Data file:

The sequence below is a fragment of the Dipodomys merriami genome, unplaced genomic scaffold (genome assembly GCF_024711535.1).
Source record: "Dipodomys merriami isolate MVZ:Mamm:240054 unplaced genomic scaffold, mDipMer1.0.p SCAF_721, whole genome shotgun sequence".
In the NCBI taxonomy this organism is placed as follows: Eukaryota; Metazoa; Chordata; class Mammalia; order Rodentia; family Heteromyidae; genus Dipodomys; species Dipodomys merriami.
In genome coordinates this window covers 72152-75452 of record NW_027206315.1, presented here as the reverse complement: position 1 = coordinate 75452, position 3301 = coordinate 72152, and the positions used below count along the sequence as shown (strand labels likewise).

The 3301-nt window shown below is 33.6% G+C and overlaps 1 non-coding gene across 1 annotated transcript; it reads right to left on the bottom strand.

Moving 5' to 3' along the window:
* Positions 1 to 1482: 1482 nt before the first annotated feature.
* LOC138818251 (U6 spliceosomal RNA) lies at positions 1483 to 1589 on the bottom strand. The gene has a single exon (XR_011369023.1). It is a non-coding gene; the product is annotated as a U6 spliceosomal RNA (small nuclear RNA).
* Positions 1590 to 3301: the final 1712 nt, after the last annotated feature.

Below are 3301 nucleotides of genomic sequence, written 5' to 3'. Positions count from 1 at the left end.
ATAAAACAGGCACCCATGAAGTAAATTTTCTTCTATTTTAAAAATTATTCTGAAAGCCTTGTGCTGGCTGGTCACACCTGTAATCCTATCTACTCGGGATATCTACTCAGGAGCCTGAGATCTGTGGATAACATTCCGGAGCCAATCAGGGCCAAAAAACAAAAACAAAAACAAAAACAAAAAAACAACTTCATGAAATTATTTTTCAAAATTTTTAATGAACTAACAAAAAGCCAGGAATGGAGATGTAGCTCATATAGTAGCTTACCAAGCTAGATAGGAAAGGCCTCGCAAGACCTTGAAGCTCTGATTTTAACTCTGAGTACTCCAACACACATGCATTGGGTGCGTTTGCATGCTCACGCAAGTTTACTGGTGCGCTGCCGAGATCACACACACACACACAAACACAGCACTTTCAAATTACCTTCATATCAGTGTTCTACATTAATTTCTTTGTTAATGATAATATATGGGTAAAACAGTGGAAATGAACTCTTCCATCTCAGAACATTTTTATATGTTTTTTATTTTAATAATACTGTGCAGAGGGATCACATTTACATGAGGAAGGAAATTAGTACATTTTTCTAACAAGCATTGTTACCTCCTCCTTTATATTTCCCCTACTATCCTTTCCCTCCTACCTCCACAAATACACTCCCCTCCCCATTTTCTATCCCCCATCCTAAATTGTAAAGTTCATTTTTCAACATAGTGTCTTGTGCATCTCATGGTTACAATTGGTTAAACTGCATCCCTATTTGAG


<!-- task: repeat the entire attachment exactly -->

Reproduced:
The sequence below is a fragment of the Dipodomys merriami genome, unplaced genomic scaffold (genome assembly GCF_024711535.1).
Source record: "Dipodomys merriami isolate MVZ:Mamm:240054 unplaced genomic scaffold, mDipMer1.0.p SCAF_721, whole genome shotgun sequence".
In the NCBI taxonomy this organism is placed as follows: Eukaryota; Metazoa; Chordata; class Mammalia; order Rodentia; family Heteromyidae; genus Dipodomys; species Dipodomys merriami.
In genome coordinates this window covers 72152-75452 of record NW_027206315.1, presented here as the reverse complement: position 1 = coordinate 75452, position 3301 = coordinate 72152, and the positions used below count along the sequence as shown (strand labels likewise).

The 3301-nt window shown below is 33.6% G+C and overlaps 1 non-coding gene across 1 annotated transcript; it reads right to left on the bottom strand.

Moving 5' to 3' along the window:
* Positions 1 to 1482: 1482 nt before the first annotated feature.
* LOC138818251 (U6 spliceosomal RNA) lies at positions 1483 to 1589 on the bottom strand. The gene has a single exon (XR_011369023.1). It is a non-coding gene; the product is annotated as a U6 spliceosomal RNA (small nuclear RNA).
* Positions 1590 to 3301: the final 1712 nt, after the last annotated feature.

Below are 3301 nucleotides of genomic sequence, written 5' to 3'. Positions count from 1 at the left end.
ATAAAACAGGCACCCATGAAGTAAATTTTCTTCTATTTTAAAAATTATTCTGAAAGCCTTGTGCTGGCTGGTCACACCTGTAATCCTATCTACTCGGGATATCTACTCAGGAGCCTGAGATCTGTGGATAACATTCCGGAGCCAATCAGGGCCAAAAAACAAAAACAAAAACAAAAACAAAAAAACAACTTCATGAAATTATTTTTCAAAATTTTTAATGAACTAACAAAAAGCCAGGAATGGAGATGTAGCTCATATAGTAGCTTACCAAGCTAGATAGGAAAGGCCTCGCAAGACCTTGAAGCTCTGATTTTAACTCTGAGTACTCCAACACACATGCATTGGGTGCGTTTGCATGCTCACGCAAGTTTACTGGTGCGCTGCCGAGATCACACACACACACACAAACACAGCACTTTCAAATTACCTTCATATCAGTGTTCTACATTAATTTCTTTGTTAATGATAATATATGGGTAAAACAGTGGAAATGAACTCTTCCATCTCAGAACATTTTTATATGTTTTTTATTTTAATAATACTGTGCAGAGGGATCACATTTACATGAGGAAGGAAATTAGTACATTTTTCTAACAAGCATTGTTACCTCCTCCTTTATATTTCCCCTACTATCCTTTCCCTCCTACCTCCACAAATACACTCCCCTCCCCATTTTCTATCCCCCATCCTAAATTGTAAAGTTCATTTTTCAACATAGTGTCTTGTGCATCTCATGGTTACAATTGGTTAAACTGCATCCCTATTTGAG